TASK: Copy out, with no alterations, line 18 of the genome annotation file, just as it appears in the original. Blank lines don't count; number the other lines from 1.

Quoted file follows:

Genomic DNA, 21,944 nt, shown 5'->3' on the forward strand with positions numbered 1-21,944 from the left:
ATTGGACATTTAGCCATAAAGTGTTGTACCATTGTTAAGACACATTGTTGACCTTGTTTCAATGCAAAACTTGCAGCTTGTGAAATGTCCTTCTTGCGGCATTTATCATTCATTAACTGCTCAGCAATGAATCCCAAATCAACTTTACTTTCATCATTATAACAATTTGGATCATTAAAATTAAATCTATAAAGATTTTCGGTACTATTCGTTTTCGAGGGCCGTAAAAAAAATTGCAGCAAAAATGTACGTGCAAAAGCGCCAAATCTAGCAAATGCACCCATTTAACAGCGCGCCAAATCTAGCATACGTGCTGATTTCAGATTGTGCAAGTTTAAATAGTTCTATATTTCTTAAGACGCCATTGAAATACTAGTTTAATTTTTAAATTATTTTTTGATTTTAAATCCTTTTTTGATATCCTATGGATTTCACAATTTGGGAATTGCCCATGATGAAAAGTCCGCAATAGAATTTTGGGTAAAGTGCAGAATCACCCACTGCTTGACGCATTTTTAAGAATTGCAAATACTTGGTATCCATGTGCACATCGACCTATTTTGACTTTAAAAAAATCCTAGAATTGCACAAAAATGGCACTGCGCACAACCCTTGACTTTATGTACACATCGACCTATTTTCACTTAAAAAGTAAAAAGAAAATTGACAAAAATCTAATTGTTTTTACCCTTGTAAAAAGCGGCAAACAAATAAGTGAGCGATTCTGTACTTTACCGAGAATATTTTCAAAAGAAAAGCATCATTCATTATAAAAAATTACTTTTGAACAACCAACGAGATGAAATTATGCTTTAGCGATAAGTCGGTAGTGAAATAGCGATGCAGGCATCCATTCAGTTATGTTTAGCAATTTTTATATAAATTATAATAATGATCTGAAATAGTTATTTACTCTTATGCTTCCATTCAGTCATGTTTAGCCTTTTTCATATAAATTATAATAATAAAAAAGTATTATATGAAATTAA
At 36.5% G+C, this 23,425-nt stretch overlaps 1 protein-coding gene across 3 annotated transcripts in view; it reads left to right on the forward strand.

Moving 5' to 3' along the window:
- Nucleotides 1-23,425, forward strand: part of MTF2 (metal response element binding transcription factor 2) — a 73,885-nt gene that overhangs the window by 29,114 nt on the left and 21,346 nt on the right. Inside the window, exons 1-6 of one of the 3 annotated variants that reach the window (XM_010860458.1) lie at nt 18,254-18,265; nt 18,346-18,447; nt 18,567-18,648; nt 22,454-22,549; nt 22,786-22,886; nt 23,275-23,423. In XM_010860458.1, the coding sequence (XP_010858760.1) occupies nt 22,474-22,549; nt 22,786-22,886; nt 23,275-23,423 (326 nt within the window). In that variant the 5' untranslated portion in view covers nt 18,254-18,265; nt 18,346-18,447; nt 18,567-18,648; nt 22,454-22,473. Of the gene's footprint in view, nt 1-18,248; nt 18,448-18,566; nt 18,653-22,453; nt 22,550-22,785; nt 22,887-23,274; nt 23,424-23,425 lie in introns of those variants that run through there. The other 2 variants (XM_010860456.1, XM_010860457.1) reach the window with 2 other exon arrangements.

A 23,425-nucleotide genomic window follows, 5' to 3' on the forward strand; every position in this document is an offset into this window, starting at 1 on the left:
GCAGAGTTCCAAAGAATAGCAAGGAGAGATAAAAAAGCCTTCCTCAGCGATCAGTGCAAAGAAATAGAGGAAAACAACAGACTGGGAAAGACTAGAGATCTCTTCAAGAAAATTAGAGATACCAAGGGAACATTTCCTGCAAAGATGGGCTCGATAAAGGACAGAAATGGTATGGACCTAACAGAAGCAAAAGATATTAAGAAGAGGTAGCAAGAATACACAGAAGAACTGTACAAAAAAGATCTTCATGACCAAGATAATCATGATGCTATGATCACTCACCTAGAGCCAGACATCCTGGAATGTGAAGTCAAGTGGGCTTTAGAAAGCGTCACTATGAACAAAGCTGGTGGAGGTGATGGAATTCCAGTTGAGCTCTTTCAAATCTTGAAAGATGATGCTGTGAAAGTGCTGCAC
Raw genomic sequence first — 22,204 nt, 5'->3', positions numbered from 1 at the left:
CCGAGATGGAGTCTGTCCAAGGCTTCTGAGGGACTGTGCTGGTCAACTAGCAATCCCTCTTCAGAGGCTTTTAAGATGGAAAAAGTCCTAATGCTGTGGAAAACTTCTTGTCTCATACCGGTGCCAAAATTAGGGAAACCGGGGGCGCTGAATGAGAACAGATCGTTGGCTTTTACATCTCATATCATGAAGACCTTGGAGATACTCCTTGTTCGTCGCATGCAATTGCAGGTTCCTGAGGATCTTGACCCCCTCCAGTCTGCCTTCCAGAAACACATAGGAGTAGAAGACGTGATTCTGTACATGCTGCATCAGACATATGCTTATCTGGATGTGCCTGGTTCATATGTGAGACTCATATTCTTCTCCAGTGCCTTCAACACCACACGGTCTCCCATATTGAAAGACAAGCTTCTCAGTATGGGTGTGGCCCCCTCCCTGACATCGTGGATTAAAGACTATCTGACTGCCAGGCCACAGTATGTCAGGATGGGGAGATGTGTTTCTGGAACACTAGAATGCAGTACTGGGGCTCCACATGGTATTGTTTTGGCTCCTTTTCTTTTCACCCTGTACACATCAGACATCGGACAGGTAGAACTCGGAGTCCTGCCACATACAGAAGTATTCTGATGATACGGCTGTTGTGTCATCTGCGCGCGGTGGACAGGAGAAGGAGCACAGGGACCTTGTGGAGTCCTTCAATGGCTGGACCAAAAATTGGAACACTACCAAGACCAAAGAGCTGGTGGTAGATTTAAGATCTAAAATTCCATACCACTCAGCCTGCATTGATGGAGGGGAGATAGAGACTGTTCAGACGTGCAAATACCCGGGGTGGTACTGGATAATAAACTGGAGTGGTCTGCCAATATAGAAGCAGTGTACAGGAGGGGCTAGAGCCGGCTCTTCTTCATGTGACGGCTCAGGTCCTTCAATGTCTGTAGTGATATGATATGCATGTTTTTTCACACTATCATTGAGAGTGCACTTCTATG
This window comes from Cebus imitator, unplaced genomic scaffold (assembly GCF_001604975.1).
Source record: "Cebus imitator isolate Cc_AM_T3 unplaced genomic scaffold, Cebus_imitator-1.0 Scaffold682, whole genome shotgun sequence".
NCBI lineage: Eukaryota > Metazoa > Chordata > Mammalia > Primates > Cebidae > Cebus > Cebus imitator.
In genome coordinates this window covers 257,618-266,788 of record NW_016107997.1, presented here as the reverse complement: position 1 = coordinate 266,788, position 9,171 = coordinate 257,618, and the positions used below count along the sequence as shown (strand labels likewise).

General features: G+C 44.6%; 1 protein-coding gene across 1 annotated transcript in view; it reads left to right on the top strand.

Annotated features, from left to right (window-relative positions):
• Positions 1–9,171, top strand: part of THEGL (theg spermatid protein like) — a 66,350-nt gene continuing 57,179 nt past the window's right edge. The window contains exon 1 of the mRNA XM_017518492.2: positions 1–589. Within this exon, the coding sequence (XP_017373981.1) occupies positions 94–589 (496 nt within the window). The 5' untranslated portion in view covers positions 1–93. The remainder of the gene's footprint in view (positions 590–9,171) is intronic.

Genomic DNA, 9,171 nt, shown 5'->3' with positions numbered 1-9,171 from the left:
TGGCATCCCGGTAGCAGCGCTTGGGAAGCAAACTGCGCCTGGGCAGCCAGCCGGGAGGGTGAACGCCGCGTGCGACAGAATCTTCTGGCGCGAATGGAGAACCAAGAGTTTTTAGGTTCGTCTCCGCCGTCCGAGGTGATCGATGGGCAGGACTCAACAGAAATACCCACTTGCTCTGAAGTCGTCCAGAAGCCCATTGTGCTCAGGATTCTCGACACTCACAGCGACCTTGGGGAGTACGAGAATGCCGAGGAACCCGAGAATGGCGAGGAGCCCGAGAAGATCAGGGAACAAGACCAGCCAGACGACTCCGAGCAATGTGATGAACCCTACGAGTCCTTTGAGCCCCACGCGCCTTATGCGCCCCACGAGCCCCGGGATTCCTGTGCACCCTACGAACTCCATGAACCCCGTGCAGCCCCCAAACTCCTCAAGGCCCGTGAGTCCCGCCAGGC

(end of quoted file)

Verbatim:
TGGCATCCCGGTAGCAGCGCTTGGGAAGCAAACTGCGCCTGGGCAGCCAGCCGGGAGGGTGAACGCCGCGTGCGACAGAATCTTCTGGCGCGAATGGAGAACCAAGAGTTTTTAGGTTCGTCTCCGCCGTCCGAGGTGATCGATGGGCAGGACTCAACAGAAATACCCACTTGCTCTGAAGTCGTCCAGAAGCCCATTGTGCTCAGGATTCTCGACACTCACAGCGACCTTGGGGAGTACGAGAATGCCGAGGAACCCGAGAATGGCGAGGAGCCCGAGAAGATCAGGGAACAAGACCAGCCAGACGACTCCGAGCAATGTGATGAACCCTACGAGTCCTTTGAGCCCCACGCGCCTTATGCGCCCCACGAGCCCCGGGATTCCTGTGCACCCTACGAACTCCATGAACCCCGTGCAGCCCCCAAACTCCTCAAGGCCCGTGAGTCCCGCCAGGC